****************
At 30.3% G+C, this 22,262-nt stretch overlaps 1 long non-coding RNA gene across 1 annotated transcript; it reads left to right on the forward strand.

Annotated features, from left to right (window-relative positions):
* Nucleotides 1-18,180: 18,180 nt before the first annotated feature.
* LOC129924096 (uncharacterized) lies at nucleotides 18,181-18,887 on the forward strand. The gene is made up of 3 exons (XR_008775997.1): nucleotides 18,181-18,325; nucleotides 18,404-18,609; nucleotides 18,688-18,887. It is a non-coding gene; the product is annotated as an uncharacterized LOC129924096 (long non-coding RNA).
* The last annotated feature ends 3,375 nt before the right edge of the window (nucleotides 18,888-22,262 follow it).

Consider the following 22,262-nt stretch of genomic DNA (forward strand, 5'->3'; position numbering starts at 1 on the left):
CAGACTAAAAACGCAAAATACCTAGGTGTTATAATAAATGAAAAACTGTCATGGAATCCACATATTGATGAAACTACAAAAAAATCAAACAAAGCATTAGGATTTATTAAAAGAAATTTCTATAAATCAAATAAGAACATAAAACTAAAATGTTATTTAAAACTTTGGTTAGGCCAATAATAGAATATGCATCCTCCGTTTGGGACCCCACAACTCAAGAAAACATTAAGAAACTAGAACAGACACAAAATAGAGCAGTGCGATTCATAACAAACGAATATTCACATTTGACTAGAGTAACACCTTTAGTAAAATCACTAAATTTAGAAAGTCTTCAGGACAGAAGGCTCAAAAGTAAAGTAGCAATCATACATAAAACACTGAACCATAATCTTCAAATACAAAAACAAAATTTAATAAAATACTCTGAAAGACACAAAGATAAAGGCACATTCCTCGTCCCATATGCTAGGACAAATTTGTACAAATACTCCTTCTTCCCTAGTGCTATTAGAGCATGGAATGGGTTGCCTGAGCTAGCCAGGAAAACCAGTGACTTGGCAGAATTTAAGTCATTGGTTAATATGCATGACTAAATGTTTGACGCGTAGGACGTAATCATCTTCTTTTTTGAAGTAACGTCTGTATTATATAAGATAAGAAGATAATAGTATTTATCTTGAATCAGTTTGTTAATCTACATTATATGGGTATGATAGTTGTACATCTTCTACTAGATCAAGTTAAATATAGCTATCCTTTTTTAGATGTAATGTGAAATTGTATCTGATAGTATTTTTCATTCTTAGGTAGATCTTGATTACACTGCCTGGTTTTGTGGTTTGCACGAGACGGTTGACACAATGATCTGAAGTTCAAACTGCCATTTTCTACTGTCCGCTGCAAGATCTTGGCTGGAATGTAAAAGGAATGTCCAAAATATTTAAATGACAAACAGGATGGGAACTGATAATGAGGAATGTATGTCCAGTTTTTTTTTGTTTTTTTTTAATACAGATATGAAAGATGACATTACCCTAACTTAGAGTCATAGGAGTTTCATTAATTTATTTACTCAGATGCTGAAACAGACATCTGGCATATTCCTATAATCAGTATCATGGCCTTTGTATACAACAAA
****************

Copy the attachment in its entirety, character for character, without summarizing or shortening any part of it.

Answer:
At 30.3% G+C, this 22,262-nt stretch overlaps 1 long non-coding RNA gene across 1 annotated transcript; it reads left to right on the forward strand.

Annotated features, from left to right (window-relative positions):
* Nucleotides 1-18,180: 18,180 nt before the first annotated feature.
* LOC129924096 (uncharacterized) lies at nucleotides 18,181-18,887 on the forward strand. The gene is made up of 3 exons (XR_008775997.1): nucleotides 18,181-18,325; nucleotides 18,404-18,609; nucleotides 18,688-18,887. It is a non-coding gene; the product is annotated as an uncharacterized LOC129924096 (long non-coding RNA).
* The last annotated feature ends 3,375 nt before the right edge of the window (nucleotides 18,888-22,262 follow it).

Consider the following 22,262-nt stretch of genomic DNA (forward strand, 5'->3'; position numbering starts at 1 on the left):
CAGACTAAAAACGCAAAATACCTAGGTGTTATAATAAATGAAAAACTGTCATGGAATCCACATATTGATGAAACTACAAAAAAATCAAACAAAGCATTAGGATTTATTAAAAGAAATTTCTATAAATCAAATAAGAACATAAAACTAAAATGTTATTTAAAACTTTGGTTAGGCCAATAATAGAATATGCATCCTCCGTTTGGGACCCCACAACTCAAGAAAACATTAAGAAACTAGAACAGACACAAAATAGAGCAGTGCGATTCATAACAAACGAATATTCACATTTGACTAGAGTAACACCTTTAGTAAAATCACTAAATTTAGAAAGTCTTCAGGACAGAAGGCTCAAAAGTAAAGTAGCAATCATACATAAAACACTGAACCATAATCTTCAAATACAAAAACAAAATTTAATAAAATACTCTGAAAGACACAAAGATAAAGGCACATTCCTCGTCCCATATGCTAGGACAAATTTGTACAAATACTCCTTCTTCCCTAGTGCTATTAGAGCATGGAATGGGTTGCCTGAGCTAGCCAGGAAAACCAGTGACTTGGCAGAATTTAAGTCATTGGTTAATATGCATGACTAAATGTTTGACGCGTAGGACGTAATCATCTTCTTTTTTGAAGTAACGTCTGTATTATATAAGATAAGAAGATAATAGTATTTATCTTGAATCAGTTTGTTAATCTACATTATATGGGTATGATAGTTGTACATCTTCTACTAGATCAAGTTAAATATAGCTATCCTTTTTTAGATGTAATGTGAAATTGTATCTGATAGTATTTTTCATTCTTAGGTAGATCTTGATTACACTGCCTGGTTTTGTGGTTTGCACGAGACGGTTGACACAATGATCTGAAGTTCAAACTGCCATTTTCTACTGTCCGCTGCAAGATCTTGGCTGGAATGTAAAAGGAATGTCCAAAATATTTAAATGACAAACAGGATGGGAACTGATAATGAGGAATGTATGTCCAGTTTTTTTTTGTTTTTTTTTAATACAGATATGAAAGATGACATTACCCTAACTTAGAGTCATAGGAGTTTCATTAATTTATTTACTCAGATGCTGAAACAGACATCTGGCATATTCCTATAATCAGTATCATGGCCTTTGTATACAACAAA